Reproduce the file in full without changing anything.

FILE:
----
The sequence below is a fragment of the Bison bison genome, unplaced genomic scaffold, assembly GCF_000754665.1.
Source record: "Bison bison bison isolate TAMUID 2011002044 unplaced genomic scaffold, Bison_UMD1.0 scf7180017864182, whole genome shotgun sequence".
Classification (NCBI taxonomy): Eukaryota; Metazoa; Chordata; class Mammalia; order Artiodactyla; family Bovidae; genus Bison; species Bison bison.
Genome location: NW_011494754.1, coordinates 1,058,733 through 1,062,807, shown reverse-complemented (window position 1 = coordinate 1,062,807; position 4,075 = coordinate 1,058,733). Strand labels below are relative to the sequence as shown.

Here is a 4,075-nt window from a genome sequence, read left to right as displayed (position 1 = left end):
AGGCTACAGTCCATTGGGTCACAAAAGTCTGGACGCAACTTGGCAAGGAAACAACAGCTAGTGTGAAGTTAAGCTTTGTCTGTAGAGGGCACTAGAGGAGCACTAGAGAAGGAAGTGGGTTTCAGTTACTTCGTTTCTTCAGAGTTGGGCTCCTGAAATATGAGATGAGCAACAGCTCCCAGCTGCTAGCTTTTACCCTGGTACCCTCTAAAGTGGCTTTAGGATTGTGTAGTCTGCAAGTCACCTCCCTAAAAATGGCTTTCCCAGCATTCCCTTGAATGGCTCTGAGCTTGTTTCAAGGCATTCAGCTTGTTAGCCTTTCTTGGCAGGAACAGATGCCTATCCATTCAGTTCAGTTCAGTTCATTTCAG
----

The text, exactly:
The sequence below is a fragment of the Bison bison genome, unplaced genomic scaffold, assembly GCF_000754665.1.
Source record: "Bison bison bison isolate TAMUID 2011002044 unplaced genomic scaffold, Bison_UMD1.0 scf7180017864182, whole genome shotgun sequence".
Classification (NCBI taxonomy): Eukaryota; Metazoa; Chordata; class Mammalia; order Artiodactyla; family Bovidae; genus Bison; species Bison bison.
Genome location: NW_011494754.1, coordinates 1,058,733 through 1,062,807, shown reverse-complemented (window position 1 = coordinate 1,062,807; position 4,075 = coordinate 1,058,733). Strand labels below are relative to the sequence as shown.

Here is a 4,075-nt window from a genome sequence, read left to right as displayed (position 1 = left end):
AGGCTACAGTCCATTGGGTCACAAAAGTCTGGACGCAACTTGGCAAGGAAACAACAGCTAGTGTGAAGTTAAGCTTTGTCTGTAGAGGGCACTAGAGGAGCACTAGAGAAGGAAGTGGGTTTCAGTTACTTCGTTTCTTCAGAGTTGGGCTCCTGAAATATGAGATGAGCAACAGCTCCCAGCTGCTAGCTTTTACCCTGGTACCCTCTAAAGTGGCTTTAGGATTGTGTAGTCTGCAAGTCACCTCCCTAAAAATGGCTTTCCCAGCATTCCCTTGAATGGCTCTGAGCTTGTTTCAAGGCATTCAGCTTGTTAGCCTTTCTTGGCAGGAACAGATGCCTATCCATTCAGTTCAGTTCAGTTCATTTCAG